The multi-speed or multi-dimensional nature that you describe is a cause for concern, but I would argue is an inevitable result of the nature of the integration process linked to successive rounds of enlargements. An enlarged EU does not necessarily mean deeper integration with every member state on the same bus and going in the same direction. Each of the 28 is faced with particular national challenges and each has a different relationship with, and approach to, European integration and its direction. Differences have existed since day one whether these are related to policies or visions. The euro and Schengen Area are examples of the multi-speed nature of the EU’s policy framework.

Britain (like other countries) has been able to negotiate op-outs and most likely will continue to exercise this option into the future. London seems to have greater issue with decisions emanating from the Council of Europe than with decisions from the EU’s legal watchdogs. I do not think this continued piecemeal integration greatly affects British-EU relations. Part of the problem for London will be to convince the other 27 capitals (and the EU institutions) to agree to the package of changes (still undefined) likely to be sought after next year’s British general election (should the Conservatives return to government).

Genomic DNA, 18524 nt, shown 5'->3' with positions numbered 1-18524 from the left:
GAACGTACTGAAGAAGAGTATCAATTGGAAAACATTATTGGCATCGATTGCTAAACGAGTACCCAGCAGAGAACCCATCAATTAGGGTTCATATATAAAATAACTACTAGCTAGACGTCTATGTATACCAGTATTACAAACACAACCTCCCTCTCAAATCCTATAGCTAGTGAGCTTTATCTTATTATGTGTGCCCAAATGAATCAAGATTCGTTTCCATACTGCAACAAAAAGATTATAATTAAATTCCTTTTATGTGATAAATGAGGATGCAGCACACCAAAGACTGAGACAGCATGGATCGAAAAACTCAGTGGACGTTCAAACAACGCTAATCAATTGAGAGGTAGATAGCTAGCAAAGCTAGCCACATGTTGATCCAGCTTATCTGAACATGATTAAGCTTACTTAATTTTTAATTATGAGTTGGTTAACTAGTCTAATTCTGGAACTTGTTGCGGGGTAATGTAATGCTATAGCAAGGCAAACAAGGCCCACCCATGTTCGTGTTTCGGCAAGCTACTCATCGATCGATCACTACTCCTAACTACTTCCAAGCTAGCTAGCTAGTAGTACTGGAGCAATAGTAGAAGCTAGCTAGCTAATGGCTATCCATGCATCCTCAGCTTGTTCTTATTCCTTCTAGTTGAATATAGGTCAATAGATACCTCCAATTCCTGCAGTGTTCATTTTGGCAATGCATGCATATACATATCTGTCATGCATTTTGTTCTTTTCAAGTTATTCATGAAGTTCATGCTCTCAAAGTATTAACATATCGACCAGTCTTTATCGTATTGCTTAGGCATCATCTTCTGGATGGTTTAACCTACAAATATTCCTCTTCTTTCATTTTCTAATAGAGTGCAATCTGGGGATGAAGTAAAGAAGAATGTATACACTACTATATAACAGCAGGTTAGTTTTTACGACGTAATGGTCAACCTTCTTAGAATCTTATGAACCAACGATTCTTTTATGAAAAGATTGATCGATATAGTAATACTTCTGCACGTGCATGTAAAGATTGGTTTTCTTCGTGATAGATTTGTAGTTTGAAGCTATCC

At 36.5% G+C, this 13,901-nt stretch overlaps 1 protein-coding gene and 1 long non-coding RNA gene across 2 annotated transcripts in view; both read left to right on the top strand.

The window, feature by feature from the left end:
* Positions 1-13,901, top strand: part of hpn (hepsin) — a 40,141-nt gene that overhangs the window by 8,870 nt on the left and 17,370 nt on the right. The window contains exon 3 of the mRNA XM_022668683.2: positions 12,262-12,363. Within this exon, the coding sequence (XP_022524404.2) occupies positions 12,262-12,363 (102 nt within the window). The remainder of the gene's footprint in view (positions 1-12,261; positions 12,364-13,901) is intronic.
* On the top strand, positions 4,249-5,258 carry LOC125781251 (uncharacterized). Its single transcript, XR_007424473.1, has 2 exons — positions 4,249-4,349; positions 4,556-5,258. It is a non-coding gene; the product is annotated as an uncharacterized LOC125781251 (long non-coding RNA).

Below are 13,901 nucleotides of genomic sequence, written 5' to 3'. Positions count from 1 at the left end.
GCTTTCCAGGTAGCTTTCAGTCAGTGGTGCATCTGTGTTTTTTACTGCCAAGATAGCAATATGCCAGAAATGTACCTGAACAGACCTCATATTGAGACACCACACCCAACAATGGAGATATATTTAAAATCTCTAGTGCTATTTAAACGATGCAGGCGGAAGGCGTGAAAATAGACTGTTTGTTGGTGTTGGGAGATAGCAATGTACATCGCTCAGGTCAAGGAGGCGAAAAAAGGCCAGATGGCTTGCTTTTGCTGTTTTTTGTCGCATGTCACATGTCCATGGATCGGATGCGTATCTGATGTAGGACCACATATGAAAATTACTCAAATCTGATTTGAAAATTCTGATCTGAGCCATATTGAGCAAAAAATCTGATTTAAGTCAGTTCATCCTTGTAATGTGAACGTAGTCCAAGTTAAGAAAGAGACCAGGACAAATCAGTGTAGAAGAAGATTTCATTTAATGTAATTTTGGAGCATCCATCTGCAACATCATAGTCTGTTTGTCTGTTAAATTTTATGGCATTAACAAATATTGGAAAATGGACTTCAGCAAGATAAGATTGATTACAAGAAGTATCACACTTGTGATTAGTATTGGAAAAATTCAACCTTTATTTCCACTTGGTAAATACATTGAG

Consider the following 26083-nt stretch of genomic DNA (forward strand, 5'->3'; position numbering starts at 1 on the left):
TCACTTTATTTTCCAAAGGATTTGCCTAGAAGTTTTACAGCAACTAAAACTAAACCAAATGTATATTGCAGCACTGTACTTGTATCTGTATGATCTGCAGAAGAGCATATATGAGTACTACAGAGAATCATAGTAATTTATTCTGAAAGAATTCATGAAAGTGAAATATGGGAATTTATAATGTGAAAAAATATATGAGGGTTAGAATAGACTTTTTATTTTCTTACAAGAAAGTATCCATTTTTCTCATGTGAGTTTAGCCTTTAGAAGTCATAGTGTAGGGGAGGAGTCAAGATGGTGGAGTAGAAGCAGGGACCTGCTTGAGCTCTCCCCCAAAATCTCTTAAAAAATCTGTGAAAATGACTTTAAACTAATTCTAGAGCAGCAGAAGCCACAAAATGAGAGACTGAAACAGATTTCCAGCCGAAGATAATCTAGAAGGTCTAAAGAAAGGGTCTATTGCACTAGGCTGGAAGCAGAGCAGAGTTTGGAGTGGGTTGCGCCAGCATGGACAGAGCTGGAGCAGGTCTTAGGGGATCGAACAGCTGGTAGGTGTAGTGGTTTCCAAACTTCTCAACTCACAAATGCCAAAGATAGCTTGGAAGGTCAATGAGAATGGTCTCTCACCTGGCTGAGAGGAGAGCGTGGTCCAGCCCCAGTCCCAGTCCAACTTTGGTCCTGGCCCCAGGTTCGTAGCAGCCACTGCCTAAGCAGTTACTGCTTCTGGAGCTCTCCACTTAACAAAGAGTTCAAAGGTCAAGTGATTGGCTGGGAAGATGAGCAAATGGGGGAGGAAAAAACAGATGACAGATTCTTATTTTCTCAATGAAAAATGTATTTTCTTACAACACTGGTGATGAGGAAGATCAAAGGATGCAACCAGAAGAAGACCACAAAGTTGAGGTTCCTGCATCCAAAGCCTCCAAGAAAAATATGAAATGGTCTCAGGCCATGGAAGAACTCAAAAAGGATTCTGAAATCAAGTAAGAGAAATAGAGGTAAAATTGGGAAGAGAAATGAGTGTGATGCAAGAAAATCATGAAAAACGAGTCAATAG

There seems to be very little appetite in wanting to accommodate London’s demands (unlike in the mid-1970s, but the Community only had nine members then). Attempts to forge deeper links between eurozone countries through wider treaty changes (a new EU treaty) would allow Britain the opportunity to seek a grand bargain mirrored on what David Cameron mentioned in his January 2013 speech on the subject. Much will depend on the generosity of his EU counterparts and their interest (or lack thereof) in keeping Britain inside the EU. The integration process will continue with Britain maintaining semi-insider status. Much more interesting is whether Britain withdraws from the Council of Europe and the impact that this might have on its relations with the EU.